The idea that racism was still very much present wasn’t the real thing that caught my attention.  The fact that the American flag was being used to carry out such a disturbing action was the thing that really got to me.  Stanley Forman named this photograph “The Soiling of Old Glory,” and for a very good reason.  Being a nation built on the thought of equality and freedom, it’s disgusting to think that the ultimate symbol of our nation was used to brutally attack the man in this photo.  Between the American flag being used as a weapon in a hate crime, the people whose faces show disgust, yet seem to be standing stationary in the background, and the black and white coloring, this photograph captures many forms of contrast.  The emotion captured in this image and the feelings it evokes will never become outdated.  This is the kind of photograph that stays with you forever.

Post 4: Propaganda



Instead of focusing people like a typical, run-of-the-mill anti-smoking piece, I chose to show viewers that smoking can, in fact, kill dogs, cats, and other animals in the house.  Our pets can get lung cancer, just like we can.  It’s interesting to me that people are much more sensitive to animals, as well.  This is another reason why I chose this picture to use.

The dog himself looks sad, due to the smoke in his face.  A sad-looking dog has the power to pull on the heartstrings of any person.  I also wanted to make some of the more important words stand out.  I chose the words “kill” and “dead.”  These two words go together and they’re really strong words.  I feel that the red really emphasizes their intensity and drives the point home.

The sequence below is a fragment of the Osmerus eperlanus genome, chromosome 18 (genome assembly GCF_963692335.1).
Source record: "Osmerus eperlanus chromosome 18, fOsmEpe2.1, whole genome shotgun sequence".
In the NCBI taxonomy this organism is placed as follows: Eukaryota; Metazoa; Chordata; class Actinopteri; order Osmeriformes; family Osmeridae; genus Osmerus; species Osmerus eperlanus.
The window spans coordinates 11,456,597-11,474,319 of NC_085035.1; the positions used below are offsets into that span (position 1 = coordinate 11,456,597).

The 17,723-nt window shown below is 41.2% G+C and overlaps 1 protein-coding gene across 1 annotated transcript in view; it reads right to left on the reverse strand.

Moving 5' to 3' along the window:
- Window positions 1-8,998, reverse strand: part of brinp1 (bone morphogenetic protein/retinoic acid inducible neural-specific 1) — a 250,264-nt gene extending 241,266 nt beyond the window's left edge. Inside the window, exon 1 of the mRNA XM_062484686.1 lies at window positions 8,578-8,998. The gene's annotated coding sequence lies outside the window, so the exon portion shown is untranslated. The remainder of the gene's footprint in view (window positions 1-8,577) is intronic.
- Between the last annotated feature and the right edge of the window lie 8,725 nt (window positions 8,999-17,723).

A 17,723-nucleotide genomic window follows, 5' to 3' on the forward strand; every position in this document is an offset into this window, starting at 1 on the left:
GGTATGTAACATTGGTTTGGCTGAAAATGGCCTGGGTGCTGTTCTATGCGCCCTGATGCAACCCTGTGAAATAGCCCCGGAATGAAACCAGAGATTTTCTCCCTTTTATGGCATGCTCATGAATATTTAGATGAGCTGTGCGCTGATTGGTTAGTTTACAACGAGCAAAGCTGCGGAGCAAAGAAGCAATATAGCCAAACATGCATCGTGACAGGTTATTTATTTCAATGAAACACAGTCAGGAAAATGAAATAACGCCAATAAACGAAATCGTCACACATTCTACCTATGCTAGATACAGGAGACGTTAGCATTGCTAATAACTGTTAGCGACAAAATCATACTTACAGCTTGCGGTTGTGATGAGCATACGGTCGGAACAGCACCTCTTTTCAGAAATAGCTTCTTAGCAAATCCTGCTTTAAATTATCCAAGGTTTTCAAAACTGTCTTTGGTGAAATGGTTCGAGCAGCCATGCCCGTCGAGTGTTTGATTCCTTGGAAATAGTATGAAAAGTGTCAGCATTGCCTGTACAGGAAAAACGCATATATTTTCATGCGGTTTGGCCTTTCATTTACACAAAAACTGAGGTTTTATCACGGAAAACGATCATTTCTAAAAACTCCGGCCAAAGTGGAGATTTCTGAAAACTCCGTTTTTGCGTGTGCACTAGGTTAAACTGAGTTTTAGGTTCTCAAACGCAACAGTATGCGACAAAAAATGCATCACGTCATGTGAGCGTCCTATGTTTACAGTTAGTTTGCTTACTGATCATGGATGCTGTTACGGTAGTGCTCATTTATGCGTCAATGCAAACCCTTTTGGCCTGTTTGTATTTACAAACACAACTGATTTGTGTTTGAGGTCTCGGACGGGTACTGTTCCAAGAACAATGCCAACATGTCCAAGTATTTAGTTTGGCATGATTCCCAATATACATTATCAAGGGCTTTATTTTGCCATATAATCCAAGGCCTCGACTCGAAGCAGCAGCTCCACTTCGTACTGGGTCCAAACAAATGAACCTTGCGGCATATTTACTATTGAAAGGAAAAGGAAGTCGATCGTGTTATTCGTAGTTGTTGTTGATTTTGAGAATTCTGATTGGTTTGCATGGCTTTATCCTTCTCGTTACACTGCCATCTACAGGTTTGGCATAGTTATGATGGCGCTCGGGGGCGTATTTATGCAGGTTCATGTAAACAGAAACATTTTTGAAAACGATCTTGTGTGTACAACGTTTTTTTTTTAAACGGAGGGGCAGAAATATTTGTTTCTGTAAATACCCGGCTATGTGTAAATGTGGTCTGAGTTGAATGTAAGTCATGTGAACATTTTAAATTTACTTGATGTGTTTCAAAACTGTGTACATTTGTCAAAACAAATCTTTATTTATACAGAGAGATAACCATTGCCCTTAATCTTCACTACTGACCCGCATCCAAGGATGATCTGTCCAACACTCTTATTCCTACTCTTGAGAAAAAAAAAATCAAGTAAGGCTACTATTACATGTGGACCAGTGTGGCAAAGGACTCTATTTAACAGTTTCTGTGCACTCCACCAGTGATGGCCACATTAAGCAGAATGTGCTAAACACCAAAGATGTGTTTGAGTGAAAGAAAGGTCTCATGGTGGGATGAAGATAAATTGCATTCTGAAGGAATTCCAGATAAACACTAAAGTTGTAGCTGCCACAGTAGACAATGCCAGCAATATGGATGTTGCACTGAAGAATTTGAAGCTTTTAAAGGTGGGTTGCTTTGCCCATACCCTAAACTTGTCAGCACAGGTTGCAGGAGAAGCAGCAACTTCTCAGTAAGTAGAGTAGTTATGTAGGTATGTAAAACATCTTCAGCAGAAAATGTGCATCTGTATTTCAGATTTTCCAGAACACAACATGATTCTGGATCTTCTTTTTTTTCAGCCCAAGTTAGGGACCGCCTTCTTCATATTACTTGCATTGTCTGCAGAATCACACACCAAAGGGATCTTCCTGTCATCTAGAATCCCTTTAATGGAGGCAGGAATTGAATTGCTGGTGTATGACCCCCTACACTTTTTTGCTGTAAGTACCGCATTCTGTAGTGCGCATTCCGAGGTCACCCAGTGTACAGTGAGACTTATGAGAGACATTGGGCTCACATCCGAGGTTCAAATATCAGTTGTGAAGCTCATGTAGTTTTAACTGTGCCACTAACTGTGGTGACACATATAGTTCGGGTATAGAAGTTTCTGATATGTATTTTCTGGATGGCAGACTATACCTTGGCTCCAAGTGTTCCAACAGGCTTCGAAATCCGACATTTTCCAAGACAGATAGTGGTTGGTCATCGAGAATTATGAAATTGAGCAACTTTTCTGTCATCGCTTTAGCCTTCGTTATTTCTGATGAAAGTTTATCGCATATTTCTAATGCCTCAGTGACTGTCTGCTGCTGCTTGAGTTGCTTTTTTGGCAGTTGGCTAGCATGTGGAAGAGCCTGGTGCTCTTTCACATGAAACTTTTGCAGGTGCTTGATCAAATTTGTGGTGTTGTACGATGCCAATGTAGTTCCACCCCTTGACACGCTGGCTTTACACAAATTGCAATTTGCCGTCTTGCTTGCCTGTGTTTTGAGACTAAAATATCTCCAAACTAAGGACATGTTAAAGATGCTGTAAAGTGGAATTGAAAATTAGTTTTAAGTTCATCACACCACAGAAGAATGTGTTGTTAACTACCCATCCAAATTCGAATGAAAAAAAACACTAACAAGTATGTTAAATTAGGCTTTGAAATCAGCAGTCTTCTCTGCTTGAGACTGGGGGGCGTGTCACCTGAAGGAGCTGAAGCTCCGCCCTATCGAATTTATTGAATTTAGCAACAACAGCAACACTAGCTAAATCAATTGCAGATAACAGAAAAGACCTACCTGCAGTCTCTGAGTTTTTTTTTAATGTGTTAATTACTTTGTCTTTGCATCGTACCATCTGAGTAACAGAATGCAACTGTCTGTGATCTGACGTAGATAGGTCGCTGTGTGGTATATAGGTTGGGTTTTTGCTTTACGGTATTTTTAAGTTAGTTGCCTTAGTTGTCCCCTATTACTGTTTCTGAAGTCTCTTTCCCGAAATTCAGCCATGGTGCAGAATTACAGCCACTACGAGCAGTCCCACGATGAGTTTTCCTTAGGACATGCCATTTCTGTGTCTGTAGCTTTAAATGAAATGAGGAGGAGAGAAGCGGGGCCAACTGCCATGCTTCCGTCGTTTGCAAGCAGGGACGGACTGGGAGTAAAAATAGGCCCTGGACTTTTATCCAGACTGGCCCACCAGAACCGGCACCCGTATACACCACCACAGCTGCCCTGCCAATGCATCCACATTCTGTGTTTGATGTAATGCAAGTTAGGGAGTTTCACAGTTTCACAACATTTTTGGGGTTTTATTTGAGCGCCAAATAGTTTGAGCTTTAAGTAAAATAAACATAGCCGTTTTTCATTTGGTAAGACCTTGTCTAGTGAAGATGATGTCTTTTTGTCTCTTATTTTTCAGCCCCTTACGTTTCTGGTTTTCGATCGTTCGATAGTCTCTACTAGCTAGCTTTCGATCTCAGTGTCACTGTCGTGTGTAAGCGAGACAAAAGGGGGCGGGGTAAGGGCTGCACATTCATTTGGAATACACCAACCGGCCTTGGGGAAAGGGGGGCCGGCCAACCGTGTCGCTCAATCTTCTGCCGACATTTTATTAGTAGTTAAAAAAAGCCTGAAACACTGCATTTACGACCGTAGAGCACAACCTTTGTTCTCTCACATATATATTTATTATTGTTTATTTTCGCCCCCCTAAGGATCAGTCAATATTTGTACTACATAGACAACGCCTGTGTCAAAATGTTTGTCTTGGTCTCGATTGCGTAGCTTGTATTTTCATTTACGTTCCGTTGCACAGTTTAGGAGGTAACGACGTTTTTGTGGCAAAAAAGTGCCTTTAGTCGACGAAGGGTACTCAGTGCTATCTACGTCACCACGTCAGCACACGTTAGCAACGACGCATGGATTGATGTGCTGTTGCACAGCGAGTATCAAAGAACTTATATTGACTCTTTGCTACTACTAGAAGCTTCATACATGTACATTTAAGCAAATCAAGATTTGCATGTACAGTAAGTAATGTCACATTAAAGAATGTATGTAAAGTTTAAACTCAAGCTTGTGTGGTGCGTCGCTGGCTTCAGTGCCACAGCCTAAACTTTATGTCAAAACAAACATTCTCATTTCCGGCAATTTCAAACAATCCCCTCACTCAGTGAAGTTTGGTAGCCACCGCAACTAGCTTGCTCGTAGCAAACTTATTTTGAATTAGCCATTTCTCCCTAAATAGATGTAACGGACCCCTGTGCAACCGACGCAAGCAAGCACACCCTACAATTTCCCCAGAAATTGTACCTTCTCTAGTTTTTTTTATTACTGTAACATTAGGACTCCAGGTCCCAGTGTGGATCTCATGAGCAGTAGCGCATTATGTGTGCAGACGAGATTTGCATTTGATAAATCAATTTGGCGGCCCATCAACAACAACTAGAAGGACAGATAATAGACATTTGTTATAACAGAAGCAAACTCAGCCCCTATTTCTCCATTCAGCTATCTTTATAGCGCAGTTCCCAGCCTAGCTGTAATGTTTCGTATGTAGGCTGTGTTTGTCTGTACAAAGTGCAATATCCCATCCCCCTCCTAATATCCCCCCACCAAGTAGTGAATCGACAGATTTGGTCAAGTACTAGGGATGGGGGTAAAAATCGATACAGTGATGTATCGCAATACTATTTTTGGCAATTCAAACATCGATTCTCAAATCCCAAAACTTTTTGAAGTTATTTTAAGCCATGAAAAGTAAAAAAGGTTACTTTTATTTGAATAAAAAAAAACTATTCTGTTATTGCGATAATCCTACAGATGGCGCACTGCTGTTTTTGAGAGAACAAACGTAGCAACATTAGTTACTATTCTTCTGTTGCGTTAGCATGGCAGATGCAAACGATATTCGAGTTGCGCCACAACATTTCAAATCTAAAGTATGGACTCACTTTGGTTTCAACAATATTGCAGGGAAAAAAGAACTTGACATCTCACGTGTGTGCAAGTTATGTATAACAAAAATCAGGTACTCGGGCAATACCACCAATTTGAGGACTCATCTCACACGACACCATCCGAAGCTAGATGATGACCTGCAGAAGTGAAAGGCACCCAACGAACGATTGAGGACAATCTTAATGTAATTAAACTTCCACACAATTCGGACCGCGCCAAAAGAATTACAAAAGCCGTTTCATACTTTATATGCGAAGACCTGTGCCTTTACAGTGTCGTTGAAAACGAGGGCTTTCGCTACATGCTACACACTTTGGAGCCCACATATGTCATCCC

*I do not own the background image. It can be found at: http://www.sonomapets.com/?p=800

Alfred Eisenstaedt, VJ Day, The Kiss

     This photo shot by Alfred Eisenstaedt in 1945 is among my favorite photographs of all times.  It was shot in Times Square on “Victory over Japan Day,” the day World War II ended.  That day was of such significance to everyone alive at the time.  A war that had claimed so many lives was finally over and everyone in the United States was overjoyed, despite the destruction overseas.
     I love everything this photograph stands for.  The man, a sailor, and the woman, a nurse, did not know each other prior to this intimate moment caught on film.  This picture embodies pure spontaneity.  These two individuals were living in the moment, caught up in the joy of a horrible war coming to an end.  It is romantic, unexpected, and purely natural.  It stands for passion and living life in the moment.  Eisenstaedt was certainly in the right place at the right time.